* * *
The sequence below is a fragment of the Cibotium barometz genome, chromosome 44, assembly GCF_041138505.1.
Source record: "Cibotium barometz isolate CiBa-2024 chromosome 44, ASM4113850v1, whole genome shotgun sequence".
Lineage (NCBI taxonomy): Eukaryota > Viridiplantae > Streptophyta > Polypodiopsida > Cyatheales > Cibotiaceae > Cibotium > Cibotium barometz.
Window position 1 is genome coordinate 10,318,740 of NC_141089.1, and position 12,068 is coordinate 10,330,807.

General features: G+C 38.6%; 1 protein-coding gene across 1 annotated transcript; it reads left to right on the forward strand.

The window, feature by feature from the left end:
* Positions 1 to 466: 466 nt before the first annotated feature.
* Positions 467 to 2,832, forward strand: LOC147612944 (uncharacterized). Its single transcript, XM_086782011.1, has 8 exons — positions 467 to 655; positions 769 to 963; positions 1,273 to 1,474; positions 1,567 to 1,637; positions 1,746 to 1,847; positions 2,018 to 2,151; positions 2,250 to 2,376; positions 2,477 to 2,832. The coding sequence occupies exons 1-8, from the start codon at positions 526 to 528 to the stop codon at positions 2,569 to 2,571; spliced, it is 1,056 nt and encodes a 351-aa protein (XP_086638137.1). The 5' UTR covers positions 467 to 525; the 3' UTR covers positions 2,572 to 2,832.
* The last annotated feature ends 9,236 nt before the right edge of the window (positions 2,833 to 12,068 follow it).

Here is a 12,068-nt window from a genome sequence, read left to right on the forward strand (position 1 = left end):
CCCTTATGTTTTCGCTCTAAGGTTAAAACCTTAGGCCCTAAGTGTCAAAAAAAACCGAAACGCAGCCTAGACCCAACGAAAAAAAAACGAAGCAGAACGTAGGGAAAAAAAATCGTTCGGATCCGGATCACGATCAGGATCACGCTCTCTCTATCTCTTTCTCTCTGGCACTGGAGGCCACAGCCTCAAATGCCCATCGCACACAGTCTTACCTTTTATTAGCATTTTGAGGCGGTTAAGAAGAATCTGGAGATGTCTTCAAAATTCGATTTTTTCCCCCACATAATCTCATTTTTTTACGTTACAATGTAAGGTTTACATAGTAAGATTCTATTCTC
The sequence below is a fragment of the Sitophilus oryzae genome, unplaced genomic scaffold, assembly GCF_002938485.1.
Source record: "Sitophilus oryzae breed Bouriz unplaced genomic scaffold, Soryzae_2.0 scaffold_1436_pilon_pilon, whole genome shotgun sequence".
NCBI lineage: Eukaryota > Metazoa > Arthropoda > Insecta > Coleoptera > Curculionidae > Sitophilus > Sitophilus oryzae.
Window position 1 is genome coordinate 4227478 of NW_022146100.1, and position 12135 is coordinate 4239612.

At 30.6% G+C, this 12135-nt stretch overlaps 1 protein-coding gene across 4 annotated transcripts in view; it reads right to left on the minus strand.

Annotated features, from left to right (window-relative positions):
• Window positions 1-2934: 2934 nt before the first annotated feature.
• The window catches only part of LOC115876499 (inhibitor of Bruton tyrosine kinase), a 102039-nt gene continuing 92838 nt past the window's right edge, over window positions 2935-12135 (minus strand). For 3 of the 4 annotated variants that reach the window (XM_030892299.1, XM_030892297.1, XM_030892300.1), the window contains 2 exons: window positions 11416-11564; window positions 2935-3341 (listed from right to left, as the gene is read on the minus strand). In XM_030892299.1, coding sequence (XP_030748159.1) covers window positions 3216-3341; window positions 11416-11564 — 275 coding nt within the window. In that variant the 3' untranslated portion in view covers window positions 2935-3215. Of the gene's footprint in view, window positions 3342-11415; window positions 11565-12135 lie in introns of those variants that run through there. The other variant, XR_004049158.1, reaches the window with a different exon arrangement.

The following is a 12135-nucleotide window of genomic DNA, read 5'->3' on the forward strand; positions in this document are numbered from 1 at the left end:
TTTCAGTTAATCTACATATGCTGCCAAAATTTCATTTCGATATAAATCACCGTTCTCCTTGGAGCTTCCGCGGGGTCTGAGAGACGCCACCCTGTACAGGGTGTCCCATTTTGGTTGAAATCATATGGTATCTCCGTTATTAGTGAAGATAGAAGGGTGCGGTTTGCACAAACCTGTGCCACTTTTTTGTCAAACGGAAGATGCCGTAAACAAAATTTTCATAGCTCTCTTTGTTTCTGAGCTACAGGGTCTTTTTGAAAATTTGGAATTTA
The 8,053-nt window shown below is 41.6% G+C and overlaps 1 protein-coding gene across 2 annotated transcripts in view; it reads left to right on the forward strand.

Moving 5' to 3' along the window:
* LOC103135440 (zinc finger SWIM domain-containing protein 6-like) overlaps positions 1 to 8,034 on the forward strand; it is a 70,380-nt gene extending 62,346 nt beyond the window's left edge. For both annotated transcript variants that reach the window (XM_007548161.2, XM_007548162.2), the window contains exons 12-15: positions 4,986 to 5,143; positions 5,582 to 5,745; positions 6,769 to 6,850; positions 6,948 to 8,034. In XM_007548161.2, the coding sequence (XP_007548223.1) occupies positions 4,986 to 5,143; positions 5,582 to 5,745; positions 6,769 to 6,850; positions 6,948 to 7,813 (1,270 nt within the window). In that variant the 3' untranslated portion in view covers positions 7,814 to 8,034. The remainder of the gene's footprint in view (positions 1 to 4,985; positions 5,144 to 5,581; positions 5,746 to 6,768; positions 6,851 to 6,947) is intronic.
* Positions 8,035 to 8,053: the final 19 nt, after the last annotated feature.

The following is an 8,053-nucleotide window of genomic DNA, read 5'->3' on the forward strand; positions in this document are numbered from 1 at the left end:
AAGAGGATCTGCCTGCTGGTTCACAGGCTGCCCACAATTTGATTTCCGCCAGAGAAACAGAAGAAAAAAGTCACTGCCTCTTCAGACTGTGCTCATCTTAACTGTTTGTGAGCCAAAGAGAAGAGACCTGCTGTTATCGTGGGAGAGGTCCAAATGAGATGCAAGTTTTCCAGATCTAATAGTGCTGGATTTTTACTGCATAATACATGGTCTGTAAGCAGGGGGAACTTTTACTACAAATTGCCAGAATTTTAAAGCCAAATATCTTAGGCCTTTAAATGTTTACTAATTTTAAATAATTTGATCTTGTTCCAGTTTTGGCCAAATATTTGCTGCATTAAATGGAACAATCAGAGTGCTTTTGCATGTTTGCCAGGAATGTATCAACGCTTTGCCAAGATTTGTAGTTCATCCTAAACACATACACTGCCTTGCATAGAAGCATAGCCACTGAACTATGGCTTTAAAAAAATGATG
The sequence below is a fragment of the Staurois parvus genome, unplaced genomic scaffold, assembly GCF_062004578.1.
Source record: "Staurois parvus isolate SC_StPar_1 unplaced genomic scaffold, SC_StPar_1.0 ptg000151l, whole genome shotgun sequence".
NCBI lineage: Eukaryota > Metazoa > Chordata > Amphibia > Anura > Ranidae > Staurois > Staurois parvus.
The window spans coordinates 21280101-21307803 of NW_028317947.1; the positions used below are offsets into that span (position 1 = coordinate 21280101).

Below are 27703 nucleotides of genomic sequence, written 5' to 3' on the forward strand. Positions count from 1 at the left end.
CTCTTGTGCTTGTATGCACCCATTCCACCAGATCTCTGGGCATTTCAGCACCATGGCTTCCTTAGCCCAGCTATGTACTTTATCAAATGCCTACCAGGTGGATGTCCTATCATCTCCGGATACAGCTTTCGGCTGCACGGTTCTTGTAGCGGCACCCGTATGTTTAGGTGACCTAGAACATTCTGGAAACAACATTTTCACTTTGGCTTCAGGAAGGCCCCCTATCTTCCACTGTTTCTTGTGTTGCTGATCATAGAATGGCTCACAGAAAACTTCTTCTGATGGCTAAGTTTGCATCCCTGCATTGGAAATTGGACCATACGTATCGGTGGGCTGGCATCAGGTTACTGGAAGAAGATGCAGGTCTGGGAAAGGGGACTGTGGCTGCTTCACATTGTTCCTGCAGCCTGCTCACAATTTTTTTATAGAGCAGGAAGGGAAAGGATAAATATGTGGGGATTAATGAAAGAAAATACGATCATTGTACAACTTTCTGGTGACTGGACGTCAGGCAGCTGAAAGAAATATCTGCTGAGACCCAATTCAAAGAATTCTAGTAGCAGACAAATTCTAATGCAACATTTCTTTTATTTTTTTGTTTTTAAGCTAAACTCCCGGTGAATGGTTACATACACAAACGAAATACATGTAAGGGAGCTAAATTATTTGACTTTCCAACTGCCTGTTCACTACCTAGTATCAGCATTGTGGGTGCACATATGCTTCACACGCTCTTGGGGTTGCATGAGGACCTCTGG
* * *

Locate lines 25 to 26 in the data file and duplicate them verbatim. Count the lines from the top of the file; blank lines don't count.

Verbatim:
* Positions 8,035 to 8,053: the final 19 nt, after the last annotated feature.

The following is an 8,053-nucleotide window of genomic DNA, read 5'->3' on the forward strand; positions in this document are numbered from 1 at the left end: